• It’s worth noting Utah dominated the hottest home team in the NBA without Ricky Rubio, who was out with a sore hip, during Rubio’s hottest stretch of his season. He’d been averaging 20.7 points and 7.7 assists in the win streak prior to leaving the Hornets game. The Jazz thumped Portland without him.
  • Crowder played nine and a half minutes in the fourth quarter to close out the game. He already has Snyder’s trust.

The Jazz stand at 28-28, a record that was unthinkable a few weeks ago. They’re the hottest team in the league and during that stretch have the third highest offensive rating in the league (113.5) and the second best defensive rating (97.1). Right now, this team is a great, big, beautiful buzzsaw of awesome. They’re on such a run my guess is they’re glad to have San Antonio at home tomorrow.  Even the Spurs should have a tough time stopping the industrial-grade tail thumpings currently being handed out by the Jazz on their stampede to the playoffs.

Clint Johnson

Clint Johnson

Clint Johnson is a professional author, writing educator, and editor. He teaches writing at Salt Lake Community College. A frequent presenter at both writing and educational conferences, he writes about the Jazz as a break from his other writing work.
Clint Johnson

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5 Comments

  1. John Jenkins says:

    Interesting note on the Jazz defense. The Portland centers scored zero points. Rudy and Derrick, who have seemed to have figured it out, shut out the paint.Bye the way Clint this is an excellent article and fine analysis. Thanks.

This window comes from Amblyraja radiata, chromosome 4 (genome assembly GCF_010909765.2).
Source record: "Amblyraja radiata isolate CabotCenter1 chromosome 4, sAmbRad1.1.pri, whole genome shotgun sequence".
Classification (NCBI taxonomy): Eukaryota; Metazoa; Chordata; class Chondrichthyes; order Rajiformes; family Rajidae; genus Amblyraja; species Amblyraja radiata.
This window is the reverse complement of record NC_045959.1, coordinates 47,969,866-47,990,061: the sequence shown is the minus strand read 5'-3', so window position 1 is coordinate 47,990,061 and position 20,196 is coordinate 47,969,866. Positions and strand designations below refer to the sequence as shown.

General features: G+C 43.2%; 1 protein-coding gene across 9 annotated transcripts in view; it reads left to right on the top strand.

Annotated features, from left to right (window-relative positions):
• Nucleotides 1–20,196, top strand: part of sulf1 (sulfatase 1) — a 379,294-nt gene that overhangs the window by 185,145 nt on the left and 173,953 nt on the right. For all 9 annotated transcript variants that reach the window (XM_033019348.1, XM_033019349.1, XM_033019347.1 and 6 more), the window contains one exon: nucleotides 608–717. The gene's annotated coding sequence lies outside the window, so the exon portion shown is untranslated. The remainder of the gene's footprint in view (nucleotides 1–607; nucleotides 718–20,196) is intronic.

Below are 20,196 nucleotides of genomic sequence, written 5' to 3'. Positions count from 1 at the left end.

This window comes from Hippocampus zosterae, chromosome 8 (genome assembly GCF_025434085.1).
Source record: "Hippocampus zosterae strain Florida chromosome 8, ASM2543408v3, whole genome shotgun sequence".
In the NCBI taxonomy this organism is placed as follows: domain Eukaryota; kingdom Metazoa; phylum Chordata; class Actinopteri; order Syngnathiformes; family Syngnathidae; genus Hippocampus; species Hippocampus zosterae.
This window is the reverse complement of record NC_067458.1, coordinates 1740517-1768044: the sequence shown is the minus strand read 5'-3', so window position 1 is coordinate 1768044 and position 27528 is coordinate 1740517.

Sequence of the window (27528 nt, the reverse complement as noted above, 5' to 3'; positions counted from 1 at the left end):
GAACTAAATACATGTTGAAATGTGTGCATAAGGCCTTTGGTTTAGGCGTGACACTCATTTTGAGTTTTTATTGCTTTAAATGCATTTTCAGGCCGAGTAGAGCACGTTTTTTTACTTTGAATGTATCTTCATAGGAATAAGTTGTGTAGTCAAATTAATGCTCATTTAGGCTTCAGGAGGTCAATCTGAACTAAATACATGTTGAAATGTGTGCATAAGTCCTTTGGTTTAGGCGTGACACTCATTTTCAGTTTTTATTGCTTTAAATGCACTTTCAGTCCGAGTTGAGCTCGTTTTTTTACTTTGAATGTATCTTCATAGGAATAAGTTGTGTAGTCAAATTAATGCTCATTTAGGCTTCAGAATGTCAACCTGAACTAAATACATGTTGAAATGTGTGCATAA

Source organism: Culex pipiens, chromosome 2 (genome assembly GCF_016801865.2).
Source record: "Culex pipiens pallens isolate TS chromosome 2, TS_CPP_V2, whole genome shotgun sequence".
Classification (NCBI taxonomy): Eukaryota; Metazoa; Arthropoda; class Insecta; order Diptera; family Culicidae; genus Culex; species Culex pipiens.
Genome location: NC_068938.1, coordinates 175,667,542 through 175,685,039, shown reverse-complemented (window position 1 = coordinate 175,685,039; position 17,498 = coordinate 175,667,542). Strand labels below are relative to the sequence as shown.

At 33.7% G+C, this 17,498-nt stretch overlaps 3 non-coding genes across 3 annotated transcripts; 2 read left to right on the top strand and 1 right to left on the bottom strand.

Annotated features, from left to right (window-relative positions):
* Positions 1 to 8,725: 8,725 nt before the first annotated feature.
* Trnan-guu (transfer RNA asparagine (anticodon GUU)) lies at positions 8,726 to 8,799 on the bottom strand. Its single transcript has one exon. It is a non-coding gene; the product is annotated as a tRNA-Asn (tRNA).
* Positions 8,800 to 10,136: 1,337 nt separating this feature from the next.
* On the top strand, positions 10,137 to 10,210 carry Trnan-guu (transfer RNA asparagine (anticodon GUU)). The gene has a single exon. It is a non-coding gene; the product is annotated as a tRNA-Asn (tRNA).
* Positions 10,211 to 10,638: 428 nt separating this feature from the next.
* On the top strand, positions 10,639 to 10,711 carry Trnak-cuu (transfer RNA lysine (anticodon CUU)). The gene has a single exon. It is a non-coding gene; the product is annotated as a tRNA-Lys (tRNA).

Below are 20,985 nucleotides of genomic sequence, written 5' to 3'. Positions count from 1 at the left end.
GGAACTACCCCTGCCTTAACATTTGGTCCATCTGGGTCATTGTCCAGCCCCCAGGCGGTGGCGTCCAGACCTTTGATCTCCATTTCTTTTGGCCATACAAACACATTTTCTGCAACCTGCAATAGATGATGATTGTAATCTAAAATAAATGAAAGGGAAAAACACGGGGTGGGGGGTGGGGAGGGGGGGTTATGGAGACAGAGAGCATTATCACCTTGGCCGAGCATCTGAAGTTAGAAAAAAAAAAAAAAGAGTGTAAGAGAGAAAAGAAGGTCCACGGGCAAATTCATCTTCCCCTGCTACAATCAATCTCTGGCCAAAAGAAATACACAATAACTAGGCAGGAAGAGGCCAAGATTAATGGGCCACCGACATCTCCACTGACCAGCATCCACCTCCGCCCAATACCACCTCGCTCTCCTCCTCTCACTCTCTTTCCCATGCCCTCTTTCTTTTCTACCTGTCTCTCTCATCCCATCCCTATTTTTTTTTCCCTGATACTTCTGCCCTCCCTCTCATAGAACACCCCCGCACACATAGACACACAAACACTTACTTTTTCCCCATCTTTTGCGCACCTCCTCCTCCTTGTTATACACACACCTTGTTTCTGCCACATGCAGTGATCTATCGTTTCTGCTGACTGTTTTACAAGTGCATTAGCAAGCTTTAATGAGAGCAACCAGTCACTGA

• Clint Johnson says:

      Nurkic wasn’t right and left the game of course, which helped. But your point is still completely valid. Gobert and Favors DOMINATED that matchup of bigs. It’s the type of performance that I’ve always thought was realistic and why I hold on hoping they commit to a two-big formula.

  2. Spencer says:

    I’ve been watching the Jazz since 1984. Not since 1998 about, have the Jazz demoralized opponents like this on a regular basis.

    PLEASE, PLEASE, PLEASE keep Favors. Get up to 6th in the playoff race and we win the first round and scare whomever we play next.

    • Clint Johnson says:

      I see the multiple reasons why the Jazz may choose to move away from Favors. But if I had the ear of the powers that be in the organization, I would strongly recommend making the Gobert/Favors pairing work, really investing in doing so. Because I don’t believe the best path to a championship is following another team’s (Golden State’s) formula but rather inventing a new formula. At their best, Gobert and Favors would give Utah a truly unique advantage against every single opponent in the league, which is what champions need.